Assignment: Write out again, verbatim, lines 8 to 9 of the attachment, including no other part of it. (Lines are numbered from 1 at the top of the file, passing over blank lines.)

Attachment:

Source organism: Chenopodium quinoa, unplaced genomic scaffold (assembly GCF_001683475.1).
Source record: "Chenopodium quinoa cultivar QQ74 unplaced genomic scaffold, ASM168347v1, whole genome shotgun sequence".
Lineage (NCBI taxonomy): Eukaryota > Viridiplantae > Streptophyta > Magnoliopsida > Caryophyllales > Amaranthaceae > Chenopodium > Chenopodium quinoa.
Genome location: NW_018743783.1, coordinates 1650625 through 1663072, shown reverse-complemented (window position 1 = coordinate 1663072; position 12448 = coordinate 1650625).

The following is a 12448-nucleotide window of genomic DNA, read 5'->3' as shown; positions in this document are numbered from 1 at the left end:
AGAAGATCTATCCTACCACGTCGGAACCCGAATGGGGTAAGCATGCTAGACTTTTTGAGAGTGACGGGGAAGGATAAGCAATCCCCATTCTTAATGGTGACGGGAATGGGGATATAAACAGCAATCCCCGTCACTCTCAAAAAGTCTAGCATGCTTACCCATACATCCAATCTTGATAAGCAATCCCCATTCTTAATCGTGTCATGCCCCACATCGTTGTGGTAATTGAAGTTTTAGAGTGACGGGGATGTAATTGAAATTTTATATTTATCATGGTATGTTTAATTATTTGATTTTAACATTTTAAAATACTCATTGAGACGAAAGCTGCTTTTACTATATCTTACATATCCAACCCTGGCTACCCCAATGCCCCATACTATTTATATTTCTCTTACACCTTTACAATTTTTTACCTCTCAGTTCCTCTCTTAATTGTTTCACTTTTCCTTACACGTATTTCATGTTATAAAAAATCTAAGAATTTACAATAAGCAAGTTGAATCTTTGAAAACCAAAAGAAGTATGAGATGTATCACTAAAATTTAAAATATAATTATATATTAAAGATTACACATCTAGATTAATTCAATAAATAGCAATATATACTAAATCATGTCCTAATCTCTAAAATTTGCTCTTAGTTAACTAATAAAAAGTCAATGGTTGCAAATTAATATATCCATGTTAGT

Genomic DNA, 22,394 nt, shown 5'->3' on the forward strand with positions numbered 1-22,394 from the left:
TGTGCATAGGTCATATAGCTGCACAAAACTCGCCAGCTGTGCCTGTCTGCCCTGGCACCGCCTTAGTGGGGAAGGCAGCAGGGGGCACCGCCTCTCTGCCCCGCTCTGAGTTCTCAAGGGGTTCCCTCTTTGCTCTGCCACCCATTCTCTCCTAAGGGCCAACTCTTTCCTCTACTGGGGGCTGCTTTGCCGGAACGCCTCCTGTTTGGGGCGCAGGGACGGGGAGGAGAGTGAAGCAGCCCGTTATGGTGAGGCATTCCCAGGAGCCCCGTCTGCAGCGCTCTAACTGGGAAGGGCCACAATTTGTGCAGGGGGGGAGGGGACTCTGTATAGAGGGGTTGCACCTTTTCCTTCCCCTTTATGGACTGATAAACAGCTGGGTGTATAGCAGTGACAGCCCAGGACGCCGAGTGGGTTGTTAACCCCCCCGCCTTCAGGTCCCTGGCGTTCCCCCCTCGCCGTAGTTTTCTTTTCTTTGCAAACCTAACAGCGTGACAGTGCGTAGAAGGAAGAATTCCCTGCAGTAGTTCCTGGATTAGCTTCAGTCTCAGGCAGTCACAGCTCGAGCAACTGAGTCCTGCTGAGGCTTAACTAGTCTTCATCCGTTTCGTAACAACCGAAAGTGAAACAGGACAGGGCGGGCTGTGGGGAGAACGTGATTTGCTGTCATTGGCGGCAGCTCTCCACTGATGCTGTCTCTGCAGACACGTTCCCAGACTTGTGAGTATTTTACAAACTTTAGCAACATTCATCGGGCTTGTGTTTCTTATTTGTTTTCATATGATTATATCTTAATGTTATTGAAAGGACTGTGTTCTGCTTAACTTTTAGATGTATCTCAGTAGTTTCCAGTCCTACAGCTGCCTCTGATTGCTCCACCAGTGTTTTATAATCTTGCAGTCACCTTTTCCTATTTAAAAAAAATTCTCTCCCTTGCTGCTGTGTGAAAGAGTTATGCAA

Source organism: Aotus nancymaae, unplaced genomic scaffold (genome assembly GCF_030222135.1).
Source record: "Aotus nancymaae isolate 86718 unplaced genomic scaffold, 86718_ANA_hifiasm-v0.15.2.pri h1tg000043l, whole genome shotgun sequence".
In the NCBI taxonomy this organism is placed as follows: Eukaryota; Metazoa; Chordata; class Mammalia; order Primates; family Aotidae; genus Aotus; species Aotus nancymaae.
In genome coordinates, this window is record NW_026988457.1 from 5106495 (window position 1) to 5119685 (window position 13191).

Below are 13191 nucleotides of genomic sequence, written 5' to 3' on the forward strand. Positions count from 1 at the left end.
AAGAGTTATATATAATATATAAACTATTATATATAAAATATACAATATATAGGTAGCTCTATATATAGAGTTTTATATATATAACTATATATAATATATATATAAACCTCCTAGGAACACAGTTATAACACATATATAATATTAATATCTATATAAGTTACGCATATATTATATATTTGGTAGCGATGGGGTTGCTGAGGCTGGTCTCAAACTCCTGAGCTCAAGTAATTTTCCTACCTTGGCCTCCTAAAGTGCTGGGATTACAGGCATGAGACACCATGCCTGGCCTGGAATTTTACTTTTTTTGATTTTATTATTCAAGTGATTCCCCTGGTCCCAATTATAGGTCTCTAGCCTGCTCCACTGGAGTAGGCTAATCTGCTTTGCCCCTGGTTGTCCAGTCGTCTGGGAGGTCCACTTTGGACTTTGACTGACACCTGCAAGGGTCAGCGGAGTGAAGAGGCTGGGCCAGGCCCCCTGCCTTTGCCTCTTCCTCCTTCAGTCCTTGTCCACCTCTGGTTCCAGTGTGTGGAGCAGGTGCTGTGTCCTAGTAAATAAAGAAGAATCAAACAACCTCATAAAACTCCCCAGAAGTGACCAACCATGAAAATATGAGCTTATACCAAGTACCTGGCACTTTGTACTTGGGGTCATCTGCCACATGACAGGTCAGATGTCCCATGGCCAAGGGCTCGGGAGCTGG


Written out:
TGTGCATAGGTCATATAGCTGCACAAAACTCGCCAGCTGTGCCTGTCTGCCCTGGCACCGCCTTAGTGGGGAAGGCAGCAGGGGGCACCGCCTCTCTGCCCCGCTCTGAGTTCTCAAGGGGTTCCCTCTTTGCTCTGCCACCCATTCTCTCCTAAGGGCCAACTCTTTCCTCTACTGGGGGCTGCTTTGCCGGAACGCCTCCTGTTTGGGGCGCAGGGACGGGGAGGAGAGTGAAGCAGCCCGTTATGGTGAGGCATTCCCAGGAGCCCCGTCTGCAGCGCTCTAACTGGGAAGGGCCACAATTTGTGCAGGGGGGGAGGGGACTCTGTATAGAGGGGTTGCACCTTTTCCTTCCCCTTTATGGACTGATAAACAGCTGGGTGTATAGCAGTGACAGCCCAGGACGCCGAGTGGGTTGTTAACCCCCCCGCCTTCAGGTCCCTGGCGTTCCCCCCTCGCCGTAGTTTTCTTTTCTTTGCAAACCTAACAGCGTGACAGTGCGTAGAAGGAAGAATTCCCTGCAGTAGTTCCTGGATTAGCTTCAGTCTCAGGCAGTCACAGCTCGAGCAACTGAGTCCTGCTGAGGCTTAACTAGTCTTCATCCGTTTCGTAACAACCGAAAGTGAAACAGGACAGGGCGGGCTGTGGGGAGAACGTGATTTGCTGTCATTGGCGGCAGCTCTCCACTGATGCTGTCTCTGCAGACACGTTCCCAGACTTGTGAGTATTTTACAAACTTTAGCAACATTCATCGGGCTTGTGTTTCTTATTTGTTTTCATATGATTATATCTTAATGTTATTGAAAGGACTGTGTTCTGCTTAACTTTTAGATGTATCTCAGTAGTTTCCAGTCCTACAGCTGCCTCTGATTGCTCCACCAGTGTTTTATAATCTTGCAGTCACCTTTTCCTATTTAAAAAAAATTCTCTCCCTTGCTGCTGTGTGAAAGAGTTATGCAA

Source organism: Aotus nancymaae, unplaced genomic scaffold (genome assembly GCF_030222135.1).